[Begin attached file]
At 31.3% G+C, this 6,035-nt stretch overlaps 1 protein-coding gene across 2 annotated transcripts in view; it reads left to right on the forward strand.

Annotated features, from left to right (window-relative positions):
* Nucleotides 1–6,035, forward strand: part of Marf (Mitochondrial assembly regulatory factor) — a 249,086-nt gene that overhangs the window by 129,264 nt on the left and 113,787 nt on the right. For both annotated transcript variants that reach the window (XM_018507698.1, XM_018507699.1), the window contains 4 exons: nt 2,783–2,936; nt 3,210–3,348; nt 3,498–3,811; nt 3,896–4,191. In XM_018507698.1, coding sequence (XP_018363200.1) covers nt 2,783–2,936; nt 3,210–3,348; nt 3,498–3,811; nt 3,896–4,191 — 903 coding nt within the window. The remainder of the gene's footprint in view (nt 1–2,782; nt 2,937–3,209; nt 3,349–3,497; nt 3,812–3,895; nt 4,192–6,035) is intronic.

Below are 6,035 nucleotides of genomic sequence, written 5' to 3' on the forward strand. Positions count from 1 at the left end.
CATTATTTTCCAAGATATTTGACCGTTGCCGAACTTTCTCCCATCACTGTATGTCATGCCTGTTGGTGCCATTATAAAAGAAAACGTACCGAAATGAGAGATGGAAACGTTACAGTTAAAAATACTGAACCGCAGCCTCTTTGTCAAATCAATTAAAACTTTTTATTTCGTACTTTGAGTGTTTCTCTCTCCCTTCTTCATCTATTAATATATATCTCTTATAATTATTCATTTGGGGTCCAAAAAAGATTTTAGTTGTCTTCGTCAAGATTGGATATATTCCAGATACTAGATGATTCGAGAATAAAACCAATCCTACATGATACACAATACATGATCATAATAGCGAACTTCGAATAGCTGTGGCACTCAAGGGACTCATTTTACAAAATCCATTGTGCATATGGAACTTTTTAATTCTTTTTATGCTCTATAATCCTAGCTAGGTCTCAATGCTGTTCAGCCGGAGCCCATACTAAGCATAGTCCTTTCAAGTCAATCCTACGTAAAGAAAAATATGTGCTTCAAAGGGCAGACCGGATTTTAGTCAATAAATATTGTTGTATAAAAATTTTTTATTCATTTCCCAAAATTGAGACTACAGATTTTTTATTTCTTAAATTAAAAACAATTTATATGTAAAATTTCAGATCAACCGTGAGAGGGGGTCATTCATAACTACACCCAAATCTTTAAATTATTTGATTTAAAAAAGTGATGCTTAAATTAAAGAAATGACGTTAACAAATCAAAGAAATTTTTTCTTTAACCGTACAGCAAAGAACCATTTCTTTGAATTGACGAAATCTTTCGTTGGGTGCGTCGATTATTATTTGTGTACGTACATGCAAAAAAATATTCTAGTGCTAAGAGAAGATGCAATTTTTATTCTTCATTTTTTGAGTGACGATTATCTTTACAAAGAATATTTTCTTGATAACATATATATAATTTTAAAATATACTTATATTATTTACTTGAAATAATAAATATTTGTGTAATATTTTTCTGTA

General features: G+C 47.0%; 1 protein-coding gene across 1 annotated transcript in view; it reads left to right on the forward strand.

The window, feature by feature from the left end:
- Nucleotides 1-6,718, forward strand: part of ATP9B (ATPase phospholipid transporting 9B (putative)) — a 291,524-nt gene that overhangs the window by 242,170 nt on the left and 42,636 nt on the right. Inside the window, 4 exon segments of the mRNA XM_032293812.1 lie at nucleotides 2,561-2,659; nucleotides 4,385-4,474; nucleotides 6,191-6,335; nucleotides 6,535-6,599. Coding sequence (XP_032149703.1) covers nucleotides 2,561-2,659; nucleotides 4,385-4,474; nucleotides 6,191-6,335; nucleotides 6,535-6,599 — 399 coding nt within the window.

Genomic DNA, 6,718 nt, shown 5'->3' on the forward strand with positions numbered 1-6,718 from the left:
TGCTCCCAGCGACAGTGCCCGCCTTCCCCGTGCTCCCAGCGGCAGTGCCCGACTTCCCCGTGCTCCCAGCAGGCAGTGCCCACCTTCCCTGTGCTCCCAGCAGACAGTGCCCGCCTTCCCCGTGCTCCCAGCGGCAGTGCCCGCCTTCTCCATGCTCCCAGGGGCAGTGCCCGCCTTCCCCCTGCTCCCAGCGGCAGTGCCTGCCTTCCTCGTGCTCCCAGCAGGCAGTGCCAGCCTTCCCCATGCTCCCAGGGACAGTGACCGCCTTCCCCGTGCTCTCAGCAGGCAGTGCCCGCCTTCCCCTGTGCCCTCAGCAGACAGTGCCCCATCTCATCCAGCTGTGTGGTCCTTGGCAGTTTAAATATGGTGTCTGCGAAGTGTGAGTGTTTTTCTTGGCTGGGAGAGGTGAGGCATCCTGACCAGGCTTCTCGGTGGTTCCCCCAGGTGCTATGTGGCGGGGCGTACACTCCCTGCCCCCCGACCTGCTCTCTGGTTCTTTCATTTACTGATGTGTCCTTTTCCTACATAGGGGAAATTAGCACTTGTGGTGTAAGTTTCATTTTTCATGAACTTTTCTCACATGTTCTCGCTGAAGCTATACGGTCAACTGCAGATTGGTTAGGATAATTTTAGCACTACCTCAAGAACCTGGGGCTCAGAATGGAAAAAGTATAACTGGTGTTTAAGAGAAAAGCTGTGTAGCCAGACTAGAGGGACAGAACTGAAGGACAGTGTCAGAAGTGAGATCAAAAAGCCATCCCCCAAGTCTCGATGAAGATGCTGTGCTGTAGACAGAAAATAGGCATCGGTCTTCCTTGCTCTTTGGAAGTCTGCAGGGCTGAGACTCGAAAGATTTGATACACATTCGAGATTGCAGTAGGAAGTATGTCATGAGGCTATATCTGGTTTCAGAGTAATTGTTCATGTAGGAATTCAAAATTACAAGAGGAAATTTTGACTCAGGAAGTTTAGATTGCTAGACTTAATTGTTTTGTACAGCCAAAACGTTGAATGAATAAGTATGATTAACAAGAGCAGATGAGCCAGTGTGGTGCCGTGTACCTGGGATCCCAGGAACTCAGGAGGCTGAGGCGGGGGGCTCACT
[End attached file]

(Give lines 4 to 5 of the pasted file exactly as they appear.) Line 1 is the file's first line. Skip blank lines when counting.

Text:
Below are 6,035 nucleotides of genomic sequence, written 5' to 3' on the forward strand. Positions count from 1 at the left end.
CATTATTTTCCAAGATATTTGACCGTTGCCGAACTTTCTCCCATCACTGTATGTCATGCCTGTTGGTGCCATTATAAAAGAAAACGTACCGAAATGAGAGATGGAAACGTTACAGTTAAAAATACTGAACCGCAGCCTCTTTGTCAAATCAATTAAAACTTTTTATTTCGTACTTTGAGTGTTTCTCTCTCCCTTCTTCATCTATTAATATATATCTCTTATAATTATTCATTTGGGGTCCAAAAAAGATTTTAGTTGTCTTCGTCAAGATTGGATATATTCCAGATACTAGATGATTCGAGAATAAAACCAATCCTACATGATACACAATACATGATCATAATAGCGAACTTCGAATAGCTGTGGCACTCAAGGGACTCATTTTACAAAATCCATTGTGCATATGGAACTTTTTAATTCTTTTTATGCTCTATAATCCTAGCTAGGTCTCAATGCTGTTCAGCCGGAGCCCATACTAAGCATAGTCCTTTCAAGTCAATCCTACGTAAAGAAAAATATGTGCTTCAAAGGGCAGACCGGATTTTAGTCAATAAATATTGTTGTATAAAAATTTTTTATTCATTTCCCAAAATTGAGACTACAGATTTTTTATTTCTTAAATTAAAAACAATTTATATGTAAAATTTCAGATCAACCGTGAGAGGGGGTCATTCATAACTACACCCAAATCTTTAAATTATTTGATTTAAAAAAGTGATGCTTAAATTAAAGAAATGACGTTAACAAATCAAAGAAATTTTTTCTTTAACCGTACAGCAAAGAACCATTTCTTTGAATTGACGAAATCTTTCGTTGGGTGCGTCGATTATTATTTGTGTACGTACATGCAAAAAAATATTCTAGTGCTAAGAGAAGATGCAATTTTTATTCTTCATTTTTTGAGTGACGATTATCTTTACAAAGAATATTTTCTTGATAACATATATATAATTTTAAAATATACTTATATTATTTACTTGAAATAATAAATATTTGTGTAATATTTTTCTGTA